Anti-CRISPR AcrIE2 binds the type I-E CRISPR-Cas complex but does not block DNA binding.
J Mol Biol. 2020 Dec 15;:166759
Authors: Mejdani M, Pawluk A, Maxwell KL, Davidson AR
Anti-CRISPRs are protein inhibitors of CRISPR-Cas systems. They are produced by phages and other mobile genetic elements to evade CRISPR-Cas-mediated destruction. Anti-CRISPRs are remarkably diverse in sequence, structure, and functional mechanism; thus, structural and mechanistic investigations of anti-CRISPRs continue to yield exciting new insights. In this study, we used nuclear magnetic resonance (NMR) spectroscopy to determine the solution structure of AcrIE2, an anti-CRISPR that inhibits the type I-E CRISPR-Cas system of Pseudomonas aeruginosa. Guided by the structure, we used site-directed mutagenesis to identify key residues that are required for AcrIE2 function. Using affinity purification experiments, we found that AcrIE2 binds the type I-E CRISPR-Cas complex (Cascade). In vivo transcriptional assays, in which Cascade was targeted to promoter regions, demonstrated that Cascade still binds to DNA in the presence of AcrIE2. This is the first instance of a type I anti-CRISPR that binds to a CRISPR-Cas complex but does not prevent DNA-binding. Another unusual property of AcrIE2 is that the effect of Cascade:AcrIE2 complex binding to promoter regions varied depending on the position of the binding site. Most surprisingly, Cascade:AcrIE2 binding led to transcriptional activation in some cases rather than repression, which did not occur when Cascade alone bound to the same sites. We conclude that AcrIE2 operates through a distinct mechanism compared to other type I anti-CRISPRs. While AcrIE2 does not prevent Cascade from binding DNA, it likely blocks subsequent recruitment of the Cas3 nuclease to Cascade thereby preventing DNA cleavage.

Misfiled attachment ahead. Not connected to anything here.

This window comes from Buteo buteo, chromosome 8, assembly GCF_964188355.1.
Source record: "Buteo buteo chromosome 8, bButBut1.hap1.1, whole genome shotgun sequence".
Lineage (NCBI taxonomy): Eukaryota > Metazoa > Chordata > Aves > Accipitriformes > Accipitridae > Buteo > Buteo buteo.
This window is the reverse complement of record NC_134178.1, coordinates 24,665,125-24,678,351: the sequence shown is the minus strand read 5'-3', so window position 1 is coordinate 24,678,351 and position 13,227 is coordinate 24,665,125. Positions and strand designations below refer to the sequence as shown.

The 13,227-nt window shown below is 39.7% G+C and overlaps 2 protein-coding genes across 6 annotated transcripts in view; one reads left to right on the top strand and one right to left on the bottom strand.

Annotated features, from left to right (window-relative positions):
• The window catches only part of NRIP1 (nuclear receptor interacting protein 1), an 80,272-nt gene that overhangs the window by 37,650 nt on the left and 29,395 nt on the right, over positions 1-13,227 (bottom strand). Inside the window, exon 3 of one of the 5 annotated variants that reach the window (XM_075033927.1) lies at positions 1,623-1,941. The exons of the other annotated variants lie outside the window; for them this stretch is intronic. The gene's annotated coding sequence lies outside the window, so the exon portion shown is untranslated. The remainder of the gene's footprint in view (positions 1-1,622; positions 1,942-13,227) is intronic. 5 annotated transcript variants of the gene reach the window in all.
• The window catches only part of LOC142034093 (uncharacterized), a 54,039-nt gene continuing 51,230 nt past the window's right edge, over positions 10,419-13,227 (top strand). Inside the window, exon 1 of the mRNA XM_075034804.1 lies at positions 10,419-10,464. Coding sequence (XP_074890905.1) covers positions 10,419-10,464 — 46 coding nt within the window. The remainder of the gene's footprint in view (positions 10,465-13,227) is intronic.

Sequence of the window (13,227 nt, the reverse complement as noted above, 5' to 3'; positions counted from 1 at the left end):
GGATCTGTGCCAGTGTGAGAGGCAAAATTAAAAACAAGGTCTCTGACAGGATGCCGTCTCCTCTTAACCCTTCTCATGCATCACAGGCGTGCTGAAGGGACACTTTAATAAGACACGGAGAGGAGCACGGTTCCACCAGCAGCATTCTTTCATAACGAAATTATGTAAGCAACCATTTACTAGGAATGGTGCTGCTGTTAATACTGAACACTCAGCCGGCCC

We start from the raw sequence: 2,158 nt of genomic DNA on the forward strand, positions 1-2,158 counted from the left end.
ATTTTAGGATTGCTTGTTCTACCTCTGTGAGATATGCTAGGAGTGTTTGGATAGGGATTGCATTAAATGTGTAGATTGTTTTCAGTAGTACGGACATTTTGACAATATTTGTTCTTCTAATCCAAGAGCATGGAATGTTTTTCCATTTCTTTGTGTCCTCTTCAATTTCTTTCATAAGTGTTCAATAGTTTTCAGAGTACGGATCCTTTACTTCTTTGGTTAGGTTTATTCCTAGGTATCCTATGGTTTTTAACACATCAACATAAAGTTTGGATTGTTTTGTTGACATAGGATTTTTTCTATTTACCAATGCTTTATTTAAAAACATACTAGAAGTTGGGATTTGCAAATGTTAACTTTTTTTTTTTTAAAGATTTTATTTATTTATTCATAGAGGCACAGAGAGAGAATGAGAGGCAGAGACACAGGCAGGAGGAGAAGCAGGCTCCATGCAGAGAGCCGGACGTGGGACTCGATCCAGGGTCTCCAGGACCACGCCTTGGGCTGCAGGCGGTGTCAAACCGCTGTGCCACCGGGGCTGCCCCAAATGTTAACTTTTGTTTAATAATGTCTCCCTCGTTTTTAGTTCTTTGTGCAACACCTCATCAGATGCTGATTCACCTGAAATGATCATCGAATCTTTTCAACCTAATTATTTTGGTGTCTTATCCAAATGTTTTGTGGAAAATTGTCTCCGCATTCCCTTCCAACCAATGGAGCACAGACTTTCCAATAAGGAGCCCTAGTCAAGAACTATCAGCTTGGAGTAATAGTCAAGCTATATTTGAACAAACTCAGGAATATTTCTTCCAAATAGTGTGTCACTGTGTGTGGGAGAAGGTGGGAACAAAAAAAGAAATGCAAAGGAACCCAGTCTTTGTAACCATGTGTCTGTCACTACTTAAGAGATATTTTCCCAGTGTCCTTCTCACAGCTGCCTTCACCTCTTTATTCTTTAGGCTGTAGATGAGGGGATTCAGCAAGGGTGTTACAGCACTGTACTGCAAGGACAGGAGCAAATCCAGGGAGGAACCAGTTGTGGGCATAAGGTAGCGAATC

PMID: 33338493 [PubMed - as supplied by publisher]